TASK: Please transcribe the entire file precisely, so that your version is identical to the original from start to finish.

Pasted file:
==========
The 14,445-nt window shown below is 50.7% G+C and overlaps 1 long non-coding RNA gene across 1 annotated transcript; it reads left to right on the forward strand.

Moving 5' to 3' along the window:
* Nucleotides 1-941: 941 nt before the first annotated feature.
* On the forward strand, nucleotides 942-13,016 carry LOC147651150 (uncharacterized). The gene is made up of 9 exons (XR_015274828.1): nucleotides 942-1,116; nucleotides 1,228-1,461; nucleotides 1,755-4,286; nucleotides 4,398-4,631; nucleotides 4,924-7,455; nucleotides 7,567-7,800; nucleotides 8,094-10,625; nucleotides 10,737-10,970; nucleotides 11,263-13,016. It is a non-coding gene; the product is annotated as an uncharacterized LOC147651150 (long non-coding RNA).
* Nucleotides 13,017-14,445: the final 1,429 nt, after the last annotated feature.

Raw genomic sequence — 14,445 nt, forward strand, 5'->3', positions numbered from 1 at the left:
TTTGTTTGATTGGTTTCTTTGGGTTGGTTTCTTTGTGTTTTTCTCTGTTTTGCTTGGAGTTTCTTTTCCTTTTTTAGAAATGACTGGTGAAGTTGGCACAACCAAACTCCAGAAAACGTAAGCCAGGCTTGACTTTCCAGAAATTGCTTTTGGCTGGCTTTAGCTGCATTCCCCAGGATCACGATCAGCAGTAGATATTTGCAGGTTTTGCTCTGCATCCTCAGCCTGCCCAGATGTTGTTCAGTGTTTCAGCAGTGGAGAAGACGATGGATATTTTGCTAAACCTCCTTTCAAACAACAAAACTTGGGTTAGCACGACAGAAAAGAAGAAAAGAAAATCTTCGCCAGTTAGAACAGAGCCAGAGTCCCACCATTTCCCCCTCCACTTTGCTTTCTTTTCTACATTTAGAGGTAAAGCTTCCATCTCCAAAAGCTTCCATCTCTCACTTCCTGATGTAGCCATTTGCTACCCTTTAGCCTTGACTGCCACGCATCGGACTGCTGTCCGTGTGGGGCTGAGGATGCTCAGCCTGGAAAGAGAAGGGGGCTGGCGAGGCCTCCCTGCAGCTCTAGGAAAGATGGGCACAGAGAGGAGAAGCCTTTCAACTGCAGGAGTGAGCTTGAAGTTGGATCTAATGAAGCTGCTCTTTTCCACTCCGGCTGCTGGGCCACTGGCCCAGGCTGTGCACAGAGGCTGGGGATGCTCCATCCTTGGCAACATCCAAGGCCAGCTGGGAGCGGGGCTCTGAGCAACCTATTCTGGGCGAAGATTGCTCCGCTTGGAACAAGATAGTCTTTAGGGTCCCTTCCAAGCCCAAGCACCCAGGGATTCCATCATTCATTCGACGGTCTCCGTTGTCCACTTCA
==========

The 14,445-nt window shown below is 50.7% G+C and overlaps 1 long non-coding RNA gene across 1 annotated transcript; it reads left to right on the forward strand.

Moving 5' to 3' along the window:
* Nucleotides 1-941: 941 nt before the first annotated feature.
* On the forward strand, nucleotides 942-13,016 carry LOC147651150 (uncharacterized). The gene is made up of 9 exons (XR_015274828.1): nucleotides 942-1,116; nucleotides 1,228-1,461; nucleotides 1,755-4,286; nucleotides 4,398-4,631; nucleotides 4,924-7,455; nucleotides 7,567-7,800; nucleotides 8,094-10,625; nucleotides 10,737-10,970; nucleotides 11,263-13,016. It is a non-coding gene; the product is annotated as an uncharacterized LOC147651150 (long non-coding RNA).
* Nucleotides 13,017-14,445: the final 1,429 nt, after the last annotated feature.

Raw genomic sequence — 14,445 nt, forward strand, 5'->3', positions numbered from 1 at the left:
TTTGTTTGATTGGTTTCTTTGGGTTGGTTTCTTTGTGTTTTTCTCTGTTTTGCTTGGAGTTTCTTTTCCTTTTTTAGAAATGACTGGTGAAGTTGGCACAACCAAACTCCAGAAAACGTAAGCCAGGCTTGACTTTCCAGAAATTGCTTTTGGCTGGCTTTAGCTGCATTCCCCAGGATCACGATCAGCAGTAGATATTTGCAGGTTTTGCTCTGCATCCTCAGCCTGCCCAGATGTTGTTCAGTGTTTCAGCAGTGGAGAAGACGATGGATATTTTGCTAAACCTCCTTTCAAACAACAAAACTTGGGTTAGCACGACAGAAAAGAAGAAAAGAAAATCTTCGCCAGTTAGAACAGAGCCAGAGTCCCACCATTTCCCCCTCCACTTTGCTTTCTTTTCTACATTTAGAGGTAAAGCTTCCATCTCCAAAAGCTTCCATCTCTCACTTCCTGATGTAGCCATTTGCTACCCTTTAGCCTTGACTGCCACGCATCGGACTGCTGTCCGTGTGGGGCTGAGGATGCTCAGCCTGGAAAGAGAAGGGGGCTGGCGAGGCCTCCCTGCAGCTCTAGGAAAGATGGGCACAGAGAGGAGAAGCCTTTCAACTGCAGGAGTGAGCTTGAAGTTGGATCTAATGAAGCTGCTCTTTTCCACTCCGGCTGCTGGGCCACTGGCCCAGGCTGTGCACAGAGGCTGGGGATGCTCCATCCTTGGCAACATCCAAGGCCAGCTGGGAGCGGGGCTCTGAGCAACCTATTCTGGGCGAAGATTGCTCCGCTTGGAACAAGATAGTCTTTAGGGTCCCTTCCAAGCCCAAGCACCCAGGGATTCCATCATTCATTCGACGGTCTCCGTTGTCCACTTCA